The Russian formation of a coordination cell in Baghdad is an inflection point aimed at undercutting U.S. influence over the direction of the anti-ISIS efforts in Iraq and Syria. However, the Russian footprint in Iraq is much smaller than in Syria, while U.S. influence over the ISF and Iraqi state are much greater than U.S. influence in Syria. The U.S.
ISIS claimed a VBIED attack in a market area in Zubair, south of Basra, as part of its longstanding Wilayat Janub, which previously claimed attacks primarily in areas south of Baghdad, including Jurf al-Sakhar.
Russian involvement in Iraq has prompted U.S. concerns that Iraqi officials may be sharing classified information with Russia and Iran amid a significant increase in Russian activity in Syria.
An anonymous senior U.S. official stated that “low-level Russian generals” had established a “coordination cell” in Baghdad with Syrian and Iranian military commanders to coordinate the activities of Iranian-backed Iraqi Shi’a militias in Iraq.
ISF operations to recapture Ramadi remain stalled, but remain the ISF’s main effort.
Challenges are mounting against PM Abadi’s government and the ISF in Baghdad. Following the kidnapping of the 18 Turkish workers last week, likely by Iranian-backed Shi'a militias, this week witnessed the kidnapping of a former Sunni advisor from Anbar.
The Iraq Control of Terrain map depicts the control exerted by armed actors in Iraq over urban and populated areas. “Control” is defined as “an area in which a military actor exerts physical/psychological pressure to assure that individuals or groups within the area respond as directed.” Control also requires a military command to maintain physical influence over a specified area in order to prevent its use by an enemy. The control zones depicted demonstrate where groups in Iraq are capable of repelling enemy forces.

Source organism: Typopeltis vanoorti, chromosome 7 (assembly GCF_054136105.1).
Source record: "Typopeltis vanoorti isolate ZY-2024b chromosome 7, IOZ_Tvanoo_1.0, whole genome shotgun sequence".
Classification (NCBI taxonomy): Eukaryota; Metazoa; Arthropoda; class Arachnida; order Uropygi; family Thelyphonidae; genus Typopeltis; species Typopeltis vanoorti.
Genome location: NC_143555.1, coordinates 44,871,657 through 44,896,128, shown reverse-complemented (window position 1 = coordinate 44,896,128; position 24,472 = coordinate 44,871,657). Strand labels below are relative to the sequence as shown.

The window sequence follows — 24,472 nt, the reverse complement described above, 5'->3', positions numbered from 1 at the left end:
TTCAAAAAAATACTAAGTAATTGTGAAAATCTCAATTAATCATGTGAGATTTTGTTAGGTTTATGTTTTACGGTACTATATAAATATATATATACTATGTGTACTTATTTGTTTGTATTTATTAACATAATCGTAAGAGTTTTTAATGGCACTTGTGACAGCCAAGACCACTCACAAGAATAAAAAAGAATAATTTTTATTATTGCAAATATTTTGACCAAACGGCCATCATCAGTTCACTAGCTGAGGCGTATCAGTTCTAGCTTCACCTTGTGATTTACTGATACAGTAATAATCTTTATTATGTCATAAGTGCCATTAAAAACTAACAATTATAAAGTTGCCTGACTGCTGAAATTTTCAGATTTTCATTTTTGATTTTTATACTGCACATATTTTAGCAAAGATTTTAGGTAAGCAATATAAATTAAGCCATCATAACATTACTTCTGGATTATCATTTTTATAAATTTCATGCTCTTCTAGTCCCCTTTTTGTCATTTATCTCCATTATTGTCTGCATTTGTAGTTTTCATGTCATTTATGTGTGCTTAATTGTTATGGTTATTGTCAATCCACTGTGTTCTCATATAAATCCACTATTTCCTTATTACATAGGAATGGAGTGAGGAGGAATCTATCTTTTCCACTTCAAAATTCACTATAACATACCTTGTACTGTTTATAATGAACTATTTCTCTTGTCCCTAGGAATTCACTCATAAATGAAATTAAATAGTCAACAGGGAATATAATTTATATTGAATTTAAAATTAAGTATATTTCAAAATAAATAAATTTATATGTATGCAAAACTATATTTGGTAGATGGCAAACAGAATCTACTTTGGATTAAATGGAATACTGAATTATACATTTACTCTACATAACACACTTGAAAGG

PM Haidar al-Abadi continues to take actions to ensure that the government implements his reform agenda.
Iranian-backed Shi'a militias are challenging PM Abadi's authority through political means and the use of force in the wake of PM Abadi’s recent reforms. The proxy groups' obstruction of the National Guard Law further limits the government's ability to subordinate the militias to the control of the state. The National Guard Law is legislation that is critical to empowering Iraqi Sunnis by arming them and organizing them in the fight against ISIS. The Iranian-backed militias have also used violence in Baghdad in ways that challenge the government's control of the capital.
The powerbrokers leading the most lethal Iranian-backed Shi’a militias are taking actions to undermine PM Abadi’s reforms.